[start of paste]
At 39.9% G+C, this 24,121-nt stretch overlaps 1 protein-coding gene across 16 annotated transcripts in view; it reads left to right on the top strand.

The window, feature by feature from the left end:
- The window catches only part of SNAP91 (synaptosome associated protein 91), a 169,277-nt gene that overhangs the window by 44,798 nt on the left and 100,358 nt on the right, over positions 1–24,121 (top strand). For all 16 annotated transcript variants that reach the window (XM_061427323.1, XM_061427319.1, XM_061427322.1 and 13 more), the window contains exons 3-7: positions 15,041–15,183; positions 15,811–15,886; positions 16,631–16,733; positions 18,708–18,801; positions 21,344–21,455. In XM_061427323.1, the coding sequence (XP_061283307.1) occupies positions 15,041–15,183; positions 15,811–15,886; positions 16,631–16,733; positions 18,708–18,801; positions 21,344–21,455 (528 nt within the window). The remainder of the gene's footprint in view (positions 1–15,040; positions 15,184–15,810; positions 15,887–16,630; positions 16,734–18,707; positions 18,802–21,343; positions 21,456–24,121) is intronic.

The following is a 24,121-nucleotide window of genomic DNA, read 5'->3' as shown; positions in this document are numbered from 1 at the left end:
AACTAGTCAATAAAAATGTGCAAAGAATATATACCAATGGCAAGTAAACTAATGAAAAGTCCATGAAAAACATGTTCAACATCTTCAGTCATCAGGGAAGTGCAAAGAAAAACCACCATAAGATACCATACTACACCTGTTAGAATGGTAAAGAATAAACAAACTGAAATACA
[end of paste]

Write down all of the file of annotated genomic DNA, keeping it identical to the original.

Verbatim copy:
At 39.9% G+C, this 24,121-nt stretch overlaps 1 protein-coding gene across 16 annotated transcripts in view; it reads left to right on the top strand.

The window, feature by feature from the left end:
- The window catches only part of SNAP91 (synaptosome associated protein 91), a 169,277-nt gene that overhangs the window by 44,798 nt on the left and 100,358 nt on the right, over positions 1–24,121 (top strand). For all 16 annotated transcript variants that reach the window (XM_061427323.1, XM_061427319.1, XM_061427322.1 and 13 more), the window contains exons 3-7: positions 15,041–15,183; positions 15,811–15,886; positions 16,631–16,733; positions 18,708–18,801; positions 21,344–21,455. In XM_061427323.1, the coding sequence (XP_061283307.1) occupies positions 15,041–15,183; positions 15,811–15,886; positions 16,631–16,733; positions 18,708–18,801; positions 21,344–21,455 (528 nt within the window). The remainder of the gene's footprint in view (positions 1–15,040; positions 15,184–15,810; positions 15,887–16,630; positions 16,734–18,707; positions 18,802–21,343; positions 21,456–24,121) is intronic.

The following is a 24,121-nucleotide window of genomic DNA, read 5'->3' as shown; positions in this document are numbered from 1 at the left end:
AACTAGTCAATAAAAATGTGCAAAGAATATATACCAATGGCAAGTAAACTAATGAAAAGTCCATGAAAAACATGTTCAACATCTTCAGTCATCAGGGAAGTGCAAAGAAAAACCACCATAAGATACCATACTACACCTGTTAGAATGGTAAAGAATAAACAAACTGAAATACA